Friday, July 27, 2012

A Torrent of Cash

Once again our local papers are singling-out local subsidized housing developers for giving big bucks to elected officials. The THR's Steve Israel several days ago had a piece regarding the political contributions of Jonah Mandlebaum (Warwick Properties), Steve Aaron (Rivergate Development) and Hal Teitelbaum (Crystal Run). It turns out that each has given the maximum contribution, $60k, to Andrew Cuomo, which in some cases includes a second $60k from the spouse. The article then quotes Bill Mahoney of the NY Public Interest Research Group. "Hopefully, before his term is up, Cuomo will actually take some action," regarding these contributions, Mahoney say in the piece.

But guess what? You ain't seen nothing yet when it comes to cash having an influence over our electoral process, at least when it comes to federal races. The Citizens United decision by the U.S. Supreme Court has opened up the spigots to such a degree that outside groups (those not directly connected with a candidate's campaign) can spend virtually any amount of money -- and without having to disclose its origins -- to the point where as much as $2 billion will be spent on this year's presidential race, alone. This amount will no doubt increase as the years go by.

And I can understand NYPIRG's well-intentioned attempts to level the playing field, even if I think it's a quixotic effort. The way things are now, states have a large say in how they conduct elections on the local level. So maybe it'll be possible to have multibillion-dollar federal races, while at the same time we have sparsely funded local and state races. But this seems unlikely. In fact, it's far more likely that over the long run states will have no choice but to follow the federal lead on campaign finance. It's going to be a cash bonanza for all who are involved, Democrat, Republican, and third parties.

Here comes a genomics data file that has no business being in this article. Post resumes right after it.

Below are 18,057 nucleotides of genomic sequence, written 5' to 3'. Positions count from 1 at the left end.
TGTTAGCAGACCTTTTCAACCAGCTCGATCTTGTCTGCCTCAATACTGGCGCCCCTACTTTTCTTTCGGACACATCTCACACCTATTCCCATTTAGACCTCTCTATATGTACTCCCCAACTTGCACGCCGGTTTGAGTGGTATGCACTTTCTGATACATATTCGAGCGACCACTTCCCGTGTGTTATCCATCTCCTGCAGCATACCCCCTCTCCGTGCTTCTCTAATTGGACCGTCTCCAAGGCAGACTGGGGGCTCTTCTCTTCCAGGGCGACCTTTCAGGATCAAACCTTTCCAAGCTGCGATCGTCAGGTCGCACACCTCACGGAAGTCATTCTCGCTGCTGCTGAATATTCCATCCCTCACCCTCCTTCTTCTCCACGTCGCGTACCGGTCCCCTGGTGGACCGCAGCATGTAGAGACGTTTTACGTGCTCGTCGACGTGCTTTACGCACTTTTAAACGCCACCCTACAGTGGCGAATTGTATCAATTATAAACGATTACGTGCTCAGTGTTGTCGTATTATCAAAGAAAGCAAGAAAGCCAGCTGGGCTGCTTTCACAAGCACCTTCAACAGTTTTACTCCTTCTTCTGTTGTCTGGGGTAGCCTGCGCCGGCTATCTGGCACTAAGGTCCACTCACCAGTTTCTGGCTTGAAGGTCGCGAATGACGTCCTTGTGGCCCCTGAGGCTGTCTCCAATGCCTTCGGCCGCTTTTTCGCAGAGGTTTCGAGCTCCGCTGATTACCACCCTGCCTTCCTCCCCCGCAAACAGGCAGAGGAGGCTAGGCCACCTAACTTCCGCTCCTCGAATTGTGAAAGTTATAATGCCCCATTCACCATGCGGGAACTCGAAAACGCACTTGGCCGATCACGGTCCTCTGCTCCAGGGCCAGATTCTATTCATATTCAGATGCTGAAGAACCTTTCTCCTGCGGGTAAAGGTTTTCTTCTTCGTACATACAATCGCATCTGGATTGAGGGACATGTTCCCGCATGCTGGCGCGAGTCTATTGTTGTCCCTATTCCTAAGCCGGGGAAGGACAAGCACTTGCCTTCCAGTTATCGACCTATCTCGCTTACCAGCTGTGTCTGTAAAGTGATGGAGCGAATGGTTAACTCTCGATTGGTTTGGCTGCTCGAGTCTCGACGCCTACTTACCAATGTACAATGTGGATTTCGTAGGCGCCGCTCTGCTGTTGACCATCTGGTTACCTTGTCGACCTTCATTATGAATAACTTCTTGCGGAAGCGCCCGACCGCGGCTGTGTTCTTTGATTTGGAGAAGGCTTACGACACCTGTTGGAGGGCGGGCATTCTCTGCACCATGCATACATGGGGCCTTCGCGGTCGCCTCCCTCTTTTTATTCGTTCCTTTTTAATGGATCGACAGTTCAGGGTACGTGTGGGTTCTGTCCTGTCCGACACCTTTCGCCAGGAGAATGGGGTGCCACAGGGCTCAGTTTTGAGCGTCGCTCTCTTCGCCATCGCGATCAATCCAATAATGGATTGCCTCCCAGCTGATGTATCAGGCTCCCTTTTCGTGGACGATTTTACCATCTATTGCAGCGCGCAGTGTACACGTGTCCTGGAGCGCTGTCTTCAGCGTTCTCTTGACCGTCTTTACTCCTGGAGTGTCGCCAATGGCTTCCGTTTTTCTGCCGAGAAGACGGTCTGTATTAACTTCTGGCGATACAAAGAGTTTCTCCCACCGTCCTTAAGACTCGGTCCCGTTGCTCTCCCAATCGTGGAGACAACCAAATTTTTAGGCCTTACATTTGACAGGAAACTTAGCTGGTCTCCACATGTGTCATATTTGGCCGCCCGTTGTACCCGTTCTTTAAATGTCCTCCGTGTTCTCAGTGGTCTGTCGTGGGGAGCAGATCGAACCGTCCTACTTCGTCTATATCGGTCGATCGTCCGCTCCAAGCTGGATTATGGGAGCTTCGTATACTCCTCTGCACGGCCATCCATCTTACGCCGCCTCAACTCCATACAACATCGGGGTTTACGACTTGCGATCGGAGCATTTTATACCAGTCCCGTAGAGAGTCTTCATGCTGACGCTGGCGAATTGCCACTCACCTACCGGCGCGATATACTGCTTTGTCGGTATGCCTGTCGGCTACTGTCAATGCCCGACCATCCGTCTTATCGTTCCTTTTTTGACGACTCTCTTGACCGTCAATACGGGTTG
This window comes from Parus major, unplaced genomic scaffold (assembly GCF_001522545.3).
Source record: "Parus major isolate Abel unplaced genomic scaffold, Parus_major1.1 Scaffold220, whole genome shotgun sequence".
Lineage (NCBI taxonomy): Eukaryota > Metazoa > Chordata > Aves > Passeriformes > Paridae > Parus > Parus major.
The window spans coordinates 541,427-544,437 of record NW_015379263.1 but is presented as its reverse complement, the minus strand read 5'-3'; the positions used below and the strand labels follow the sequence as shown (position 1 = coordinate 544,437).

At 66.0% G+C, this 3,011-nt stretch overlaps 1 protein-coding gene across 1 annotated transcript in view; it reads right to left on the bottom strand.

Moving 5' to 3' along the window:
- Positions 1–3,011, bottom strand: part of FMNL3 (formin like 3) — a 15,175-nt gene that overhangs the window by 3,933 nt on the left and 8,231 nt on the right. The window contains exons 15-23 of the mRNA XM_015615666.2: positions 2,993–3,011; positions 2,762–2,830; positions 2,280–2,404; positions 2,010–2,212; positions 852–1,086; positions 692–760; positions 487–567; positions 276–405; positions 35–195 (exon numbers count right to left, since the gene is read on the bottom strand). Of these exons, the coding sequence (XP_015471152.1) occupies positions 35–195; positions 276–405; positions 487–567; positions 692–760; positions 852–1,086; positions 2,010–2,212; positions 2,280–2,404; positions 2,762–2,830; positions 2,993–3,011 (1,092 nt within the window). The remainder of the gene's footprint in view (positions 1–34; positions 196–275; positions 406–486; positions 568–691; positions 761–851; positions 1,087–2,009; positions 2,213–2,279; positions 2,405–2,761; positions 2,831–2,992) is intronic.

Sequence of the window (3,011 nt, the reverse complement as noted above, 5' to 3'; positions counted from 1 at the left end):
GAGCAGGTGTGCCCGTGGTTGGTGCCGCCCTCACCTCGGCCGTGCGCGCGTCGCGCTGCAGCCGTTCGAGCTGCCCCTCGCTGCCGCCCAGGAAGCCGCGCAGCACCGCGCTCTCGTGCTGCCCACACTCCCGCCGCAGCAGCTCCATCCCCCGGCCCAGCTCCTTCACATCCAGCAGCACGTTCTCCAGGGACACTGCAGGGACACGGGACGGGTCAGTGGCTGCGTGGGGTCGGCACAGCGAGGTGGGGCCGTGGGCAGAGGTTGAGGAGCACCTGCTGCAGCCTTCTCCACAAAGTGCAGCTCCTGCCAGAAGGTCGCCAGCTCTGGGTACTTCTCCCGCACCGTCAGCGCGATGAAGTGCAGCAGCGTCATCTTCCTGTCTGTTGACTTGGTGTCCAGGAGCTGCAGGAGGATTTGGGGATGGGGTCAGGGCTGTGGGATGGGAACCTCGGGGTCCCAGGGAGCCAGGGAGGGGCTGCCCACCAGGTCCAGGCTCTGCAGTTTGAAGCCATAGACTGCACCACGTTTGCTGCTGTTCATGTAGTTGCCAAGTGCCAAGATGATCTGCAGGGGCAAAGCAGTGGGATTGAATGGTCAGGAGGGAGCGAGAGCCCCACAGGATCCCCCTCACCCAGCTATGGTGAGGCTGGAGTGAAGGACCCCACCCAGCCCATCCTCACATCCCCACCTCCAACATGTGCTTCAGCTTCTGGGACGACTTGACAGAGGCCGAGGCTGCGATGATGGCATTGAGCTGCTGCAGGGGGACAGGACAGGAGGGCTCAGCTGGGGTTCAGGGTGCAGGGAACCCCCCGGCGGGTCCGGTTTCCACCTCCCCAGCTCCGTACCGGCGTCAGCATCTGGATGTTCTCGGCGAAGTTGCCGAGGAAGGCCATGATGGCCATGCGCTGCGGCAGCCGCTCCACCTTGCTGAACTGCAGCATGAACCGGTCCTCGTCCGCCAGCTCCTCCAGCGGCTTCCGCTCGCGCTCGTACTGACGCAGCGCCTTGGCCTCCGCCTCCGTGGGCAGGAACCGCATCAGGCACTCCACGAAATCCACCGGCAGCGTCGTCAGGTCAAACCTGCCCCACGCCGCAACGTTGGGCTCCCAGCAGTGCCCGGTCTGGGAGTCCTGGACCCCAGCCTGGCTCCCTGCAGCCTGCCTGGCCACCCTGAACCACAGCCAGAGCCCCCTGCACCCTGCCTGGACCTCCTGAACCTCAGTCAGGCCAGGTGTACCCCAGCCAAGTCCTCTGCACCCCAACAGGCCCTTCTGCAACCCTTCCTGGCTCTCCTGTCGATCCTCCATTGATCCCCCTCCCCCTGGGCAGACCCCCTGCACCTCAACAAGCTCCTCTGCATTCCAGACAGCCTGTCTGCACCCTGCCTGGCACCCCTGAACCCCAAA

In politics, for now, money = speech. For Israel to take issue with completely legal activity, and as a member of a paper whose parent company (News Corp, Fox News, etc) applauded the supreme court verdict, seems a bit hypocritical. And let's not forget that the THR will happily cash the checks of elected officials who want to advertize in the paper.

And, just for a quick note, casino mogul Sheldon Adelson, reported to be the 14th richest person in the world, spent at least $5 million on an independent campaign for New Gingrich during the GOP primary (a lot of good it did him), and indicated that he was willing to spend upwards of $100 million to see the former Speaker of the House become president. And this is just one billionaire. There are lots of others out there who also have business to conduct. They too will no doubt spend lavishly to get what they want.

Everyone better get used to this, because it's going to be with us for some time.


  1. Just because pay to play is legal doesn't mean it's right. In fact, something is seriously wrong when businessmen can give generously for the chance to be heard by the governor but refuse to pay taxes or be decent community citizens.

    1. I agree. But the law is what it is. So we shouldn't be surprised when we're confronted with the lowest common denominator.